Both Black and another resident, William Root, tell ELi that although they are cut off from family and friends on the outside, they believe that the Burcham Hills administration is acting in the best interest of the residents. Both men stated that the staff had been very welcoming before the pandemic, but they had really risen to the occasion in recent days.

Because he was watching the news frequently, Black was not shocked by the measures. After seeing press conferences in which officials called for social distancing and restricting gatherings to 10 people, Black knew it was only a matter of time until Burcham Hills restricted communal activities.

He was right. On Saturday, March 14, Burcham Hills administrators communicated with residents, families, and staff that they were working on a plan to suspend communal meals and activities, following new directives from the Centers for Medicare and Medicaid Services.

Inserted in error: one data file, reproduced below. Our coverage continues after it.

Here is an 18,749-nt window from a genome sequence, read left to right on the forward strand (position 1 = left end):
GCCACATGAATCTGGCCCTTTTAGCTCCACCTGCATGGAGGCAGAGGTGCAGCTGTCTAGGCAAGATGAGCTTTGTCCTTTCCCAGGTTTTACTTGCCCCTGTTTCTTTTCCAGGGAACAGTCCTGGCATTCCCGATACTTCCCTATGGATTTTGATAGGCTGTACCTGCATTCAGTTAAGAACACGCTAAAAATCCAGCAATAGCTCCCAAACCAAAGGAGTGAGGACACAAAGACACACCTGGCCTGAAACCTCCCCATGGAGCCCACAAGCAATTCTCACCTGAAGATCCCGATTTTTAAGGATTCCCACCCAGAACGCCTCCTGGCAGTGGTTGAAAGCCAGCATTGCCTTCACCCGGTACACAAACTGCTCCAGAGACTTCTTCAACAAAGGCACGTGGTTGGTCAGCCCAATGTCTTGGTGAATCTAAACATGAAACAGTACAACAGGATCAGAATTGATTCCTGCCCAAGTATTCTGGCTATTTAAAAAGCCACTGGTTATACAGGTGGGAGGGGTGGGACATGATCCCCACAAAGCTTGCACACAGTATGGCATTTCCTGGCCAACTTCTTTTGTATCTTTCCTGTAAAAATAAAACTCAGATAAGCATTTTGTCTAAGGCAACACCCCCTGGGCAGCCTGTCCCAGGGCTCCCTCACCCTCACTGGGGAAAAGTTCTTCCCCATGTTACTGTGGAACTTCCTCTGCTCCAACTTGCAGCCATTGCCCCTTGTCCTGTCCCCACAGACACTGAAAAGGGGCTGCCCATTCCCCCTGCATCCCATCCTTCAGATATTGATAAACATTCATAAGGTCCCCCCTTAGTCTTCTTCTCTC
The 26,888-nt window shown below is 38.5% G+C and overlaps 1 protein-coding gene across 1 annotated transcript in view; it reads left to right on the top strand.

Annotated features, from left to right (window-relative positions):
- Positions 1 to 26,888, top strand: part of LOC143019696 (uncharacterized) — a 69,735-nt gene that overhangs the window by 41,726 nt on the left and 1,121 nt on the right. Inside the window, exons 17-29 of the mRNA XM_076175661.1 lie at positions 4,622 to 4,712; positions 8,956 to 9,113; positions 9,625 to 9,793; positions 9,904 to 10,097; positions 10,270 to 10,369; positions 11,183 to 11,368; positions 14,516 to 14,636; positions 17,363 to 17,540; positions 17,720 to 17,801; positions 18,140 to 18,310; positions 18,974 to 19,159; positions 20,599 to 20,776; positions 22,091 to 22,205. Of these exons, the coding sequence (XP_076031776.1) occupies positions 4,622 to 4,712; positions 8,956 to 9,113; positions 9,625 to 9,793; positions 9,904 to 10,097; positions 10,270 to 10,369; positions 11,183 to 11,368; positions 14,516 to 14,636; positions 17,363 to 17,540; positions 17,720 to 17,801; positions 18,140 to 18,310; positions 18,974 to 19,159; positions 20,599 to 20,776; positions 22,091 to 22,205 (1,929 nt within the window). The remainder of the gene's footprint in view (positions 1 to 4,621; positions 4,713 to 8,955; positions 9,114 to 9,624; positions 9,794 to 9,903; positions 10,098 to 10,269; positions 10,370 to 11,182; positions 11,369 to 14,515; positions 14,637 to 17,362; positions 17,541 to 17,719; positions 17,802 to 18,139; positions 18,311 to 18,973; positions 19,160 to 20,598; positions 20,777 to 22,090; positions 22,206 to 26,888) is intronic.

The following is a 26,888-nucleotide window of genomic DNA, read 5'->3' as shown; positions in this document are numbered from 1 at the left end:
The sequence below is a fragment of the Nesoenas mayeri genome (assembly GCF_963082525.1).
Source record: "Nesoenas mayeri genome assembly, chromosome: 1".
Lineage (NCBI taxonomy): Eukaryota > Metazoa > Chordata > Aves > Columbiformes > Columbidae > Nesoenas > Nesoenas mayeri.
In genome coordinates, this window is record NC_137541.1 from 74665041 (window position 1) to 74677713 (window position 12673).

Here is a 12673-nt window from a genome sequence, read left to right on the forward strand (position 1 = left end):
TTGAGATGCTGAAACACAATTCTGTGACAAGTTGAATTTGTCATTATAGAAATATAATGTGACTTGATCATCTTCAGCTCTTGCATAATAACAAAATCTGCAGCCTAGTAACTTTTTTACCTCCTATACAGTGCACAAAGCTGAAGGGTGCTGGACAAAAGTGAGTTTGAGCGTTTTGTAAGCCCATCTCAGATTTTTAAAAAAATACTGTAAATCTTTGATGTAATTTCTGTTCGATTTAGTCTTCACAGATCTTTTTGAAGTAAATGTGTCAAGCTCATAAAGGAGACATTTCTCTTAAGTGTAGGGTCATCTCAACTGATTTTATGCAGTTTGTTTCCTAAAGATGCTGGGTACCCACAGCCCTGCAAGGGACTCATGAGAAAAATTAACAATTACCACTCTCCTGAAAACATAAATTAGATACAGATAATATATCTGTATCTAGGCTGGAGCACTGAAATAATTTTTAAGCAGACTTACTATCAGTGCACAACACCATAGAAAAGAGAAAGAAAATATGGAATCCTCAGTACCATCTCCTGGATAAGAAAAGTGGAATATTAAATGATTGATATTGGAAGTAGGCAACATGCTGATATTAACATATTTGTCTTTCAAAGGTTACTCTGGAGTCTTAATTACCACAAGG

By Monday of this week, all residents were taking their meals in their rooms.

Root reports that residents are not necessarily confined to their rooms. They could leave, but there is just nowhere to go. Residents are asked to not leave the building, and now, there are no activities to attend.

Root, who is 96, said he does not mind. He confessed to being a workaholic for over 75 years. The recent measures have allowed him to focus on his work that he carries out on his computer.